An invisible ‘space hurricane’ detected over the North Pole for the first time


1,000 km. The plasma “space hurricane” that struck the North Pole was confirmed and described by scientists for the first time, the University of Reading announced in a press release Thursday. Despite the name, the space hurricane has nothing to do with stormy weather on Earth. Unlike the latter, which take place in the Earth’s lower atmosphere, space hurricanes take place in the upper atmosphere. The “storm” here is made up of a combination of solar winds (high-speed plasma released by the Sun) and magnetic field lines. Finally, the winds move fast and due to the magnetic field lines, they form a shape similar to that of a terrestrial hurricane. And just as a normal hurricane throws rain, the space hurricane sheds electrons. But although scientists have had theoretical knowledge about the phenomenon, it was not clear if they really existed. The fact that such storms were not visible to the naked eye only makes it even less likely that one was discovered, but one of those storms was discovered, and four weather satellites detected it over the magnetic North Pole when on August 20, By 2014, magnetic field lines at the North Pole had caused the storm of plasma and charged particles to form a spinning funnel shape, with a silent “eye” in the center, similar to the eye of a storm. This discovery, which was published in the peer-reviewed academic journal Communications from nature, is significant since it is the first recorded evidence that the phenomenon is possible. But scientists are sure that not only was it not a unique event, but that space hurricanes should be common on other planets that have a magnetic shield and have plasma. in its atmosphere.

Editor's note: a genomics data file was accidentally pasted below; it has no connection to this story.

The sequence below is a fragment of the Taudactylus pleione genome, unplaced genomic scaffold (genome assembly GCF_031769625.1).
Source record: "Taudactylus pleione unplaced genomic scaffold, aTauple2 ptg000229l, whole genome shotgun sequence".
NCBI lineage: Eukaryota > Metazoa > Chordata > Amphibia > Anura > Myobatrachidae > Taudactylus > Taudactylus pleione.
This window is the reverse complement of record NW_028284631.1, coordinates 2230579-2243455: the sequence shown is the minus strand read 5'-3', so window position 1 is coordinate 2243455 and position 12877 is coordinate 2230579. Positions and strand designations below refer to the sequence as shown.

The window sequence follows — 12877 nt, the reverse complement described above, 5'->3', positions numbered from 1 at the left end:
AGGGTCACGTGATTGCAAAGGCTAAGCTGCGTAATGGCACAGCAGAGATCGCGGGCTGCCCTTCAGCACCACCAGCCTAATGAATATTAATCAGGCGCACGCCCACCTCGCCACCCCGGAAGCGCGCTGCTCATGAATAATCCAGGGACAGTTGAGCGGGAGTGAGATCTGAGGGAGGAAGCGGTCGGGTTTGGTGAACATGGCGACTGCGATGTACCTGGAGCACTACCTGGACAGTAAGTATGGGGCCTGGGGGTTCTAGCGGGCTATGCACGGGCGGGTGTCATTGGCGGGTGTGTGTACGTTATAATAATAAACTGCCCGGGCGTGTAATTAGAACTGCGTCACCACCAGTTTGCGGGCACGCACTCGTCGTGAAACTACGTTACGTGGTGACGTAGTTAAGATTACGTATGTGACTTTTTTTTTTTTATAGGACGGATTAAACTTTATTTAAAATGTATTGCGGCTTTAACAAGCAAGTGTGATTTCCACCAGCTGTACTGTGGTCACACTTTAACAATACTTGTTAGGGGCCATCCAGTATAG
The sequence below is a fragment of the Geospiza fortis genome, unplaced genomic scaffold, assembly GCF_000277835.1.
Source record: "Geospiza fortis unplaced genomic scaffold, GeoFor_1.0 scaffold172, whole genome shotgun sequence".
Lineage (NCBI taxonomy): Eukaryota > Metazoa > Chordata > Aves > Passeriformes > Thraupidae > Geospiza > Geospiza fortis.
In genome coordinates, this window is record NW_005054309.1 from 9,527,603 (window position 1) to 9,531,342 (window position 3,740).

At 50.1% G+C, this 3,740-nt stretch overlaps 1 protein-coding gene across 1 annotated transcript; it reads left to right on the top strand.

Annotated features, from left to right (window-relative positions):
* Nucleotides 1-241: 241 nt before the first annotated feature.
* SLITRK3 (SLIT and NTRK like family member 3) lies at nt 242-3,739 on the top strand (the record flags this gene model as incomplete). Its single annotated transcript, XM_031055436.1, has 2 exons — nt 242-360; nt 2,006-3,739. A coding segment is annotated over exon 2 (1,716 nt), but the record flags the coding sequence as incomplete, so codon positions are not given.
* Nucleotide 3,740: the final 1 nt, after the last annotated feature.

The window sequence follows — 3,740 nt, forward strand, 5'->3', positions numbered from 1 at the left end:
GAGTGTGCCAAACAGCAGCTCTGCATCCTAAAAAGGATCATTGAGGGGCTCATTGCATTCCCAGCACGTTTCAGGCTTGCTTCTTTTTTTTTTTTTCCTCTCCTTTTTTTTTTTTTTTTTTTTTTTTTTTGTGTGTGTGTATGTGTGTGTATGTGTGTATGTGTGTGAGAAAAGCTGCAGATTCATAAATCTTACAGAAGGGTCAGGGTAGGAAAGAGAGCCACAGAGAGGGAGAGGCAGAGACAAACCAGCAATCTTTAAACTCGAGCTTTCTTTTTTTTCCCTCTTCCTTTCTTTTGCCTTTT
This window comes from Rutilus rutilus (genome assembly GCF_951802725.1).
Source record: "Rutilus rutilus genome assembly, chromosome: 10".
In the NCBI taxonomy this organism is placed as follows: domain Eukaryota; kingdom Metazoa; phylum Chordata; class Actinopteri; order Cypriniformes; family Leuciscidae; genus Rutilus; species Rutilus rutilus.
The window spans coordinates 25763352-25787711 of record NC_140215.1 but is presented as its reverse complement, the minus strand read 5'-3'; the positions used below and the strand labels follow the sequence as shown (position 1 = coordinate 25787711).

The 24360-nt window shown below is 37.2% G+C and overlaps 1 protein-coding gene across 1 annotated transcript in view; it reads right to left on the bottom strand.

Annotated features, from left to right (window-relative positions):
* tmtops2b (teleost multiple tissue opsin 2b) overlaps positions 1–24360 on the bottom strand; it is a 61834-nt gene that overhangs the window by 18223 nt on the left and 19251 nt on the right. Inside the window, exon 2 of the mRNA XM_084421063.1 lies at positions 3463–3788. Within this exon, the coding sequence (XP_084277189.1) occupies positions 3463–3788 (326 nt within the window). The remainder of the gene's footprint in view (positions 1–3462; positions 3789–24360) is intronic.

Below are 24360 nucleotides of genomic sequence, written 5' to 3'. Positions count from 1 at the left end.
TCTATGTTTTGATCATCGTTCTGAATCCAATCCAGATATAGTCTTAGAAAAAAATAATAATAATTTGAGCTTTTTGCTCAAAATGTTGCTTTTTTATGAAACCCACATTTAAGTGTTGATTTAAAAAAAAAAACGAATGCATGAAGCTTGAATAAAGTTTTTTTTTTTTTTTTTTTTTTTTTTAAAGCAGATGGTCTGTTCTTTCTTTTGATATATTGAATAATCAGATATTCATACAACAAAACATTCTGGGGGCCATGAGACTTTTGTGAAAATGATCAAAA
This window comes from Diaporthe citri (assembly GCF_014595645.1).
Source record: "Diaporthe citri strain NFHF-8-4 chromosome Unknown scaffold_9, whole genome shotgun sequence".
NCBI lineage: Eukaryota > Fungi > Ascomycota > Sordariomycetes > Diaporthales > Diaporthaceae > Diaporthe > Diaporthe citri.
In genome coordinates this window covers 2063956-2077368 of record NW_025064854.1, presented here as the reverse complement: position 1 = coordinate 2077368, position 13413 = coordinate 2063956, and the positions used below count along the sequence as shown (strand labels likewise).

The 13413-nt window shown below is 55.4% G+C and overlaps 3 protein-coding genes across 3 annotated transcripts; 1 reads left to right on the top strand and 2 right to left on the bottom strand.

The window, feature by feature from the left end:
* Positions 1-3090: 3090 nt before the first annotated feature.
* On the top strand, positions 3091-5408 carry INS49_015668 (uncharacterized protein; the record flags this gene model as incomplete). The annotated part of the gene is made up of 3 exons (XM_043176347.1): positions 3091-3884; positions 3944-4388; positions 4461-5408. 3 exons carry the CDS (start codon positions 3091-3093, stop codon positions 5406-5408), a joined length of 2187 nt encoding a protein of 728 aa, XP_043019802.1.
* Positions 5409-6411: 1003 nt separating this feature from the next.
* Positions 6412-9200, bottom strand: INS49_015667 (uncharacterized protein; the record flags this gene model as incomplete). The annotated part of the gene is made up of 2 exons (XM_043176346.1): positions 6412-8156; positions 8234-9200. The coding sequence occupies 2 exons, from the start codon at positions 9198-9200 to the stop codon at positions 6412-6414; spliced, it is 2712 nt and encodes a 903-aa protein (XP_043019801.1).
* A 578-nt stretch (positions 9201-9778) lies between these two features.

“Magnetic and plasma fields in the atmosphere of planets exist throughout the universe, so the findings suggest that space hurricanes should be a widespread phenomenon,” explained study co-author Mike Lockwood, a space scientist at the University of Reading. Hurricanes are not inherently dangerous, as events in the upper atmosphere pose little or no threat to the rest of the planet. However, they could have impacts on GPS, radio signals, and even satellite drag. In a statement, lead author Professor Qing-He Zhang of Shadong University in China warned that the phenomenon could result in “increased errors in the location of the over-the-horizon radar, satellite navigation and satellite navigation systems. Communication”.



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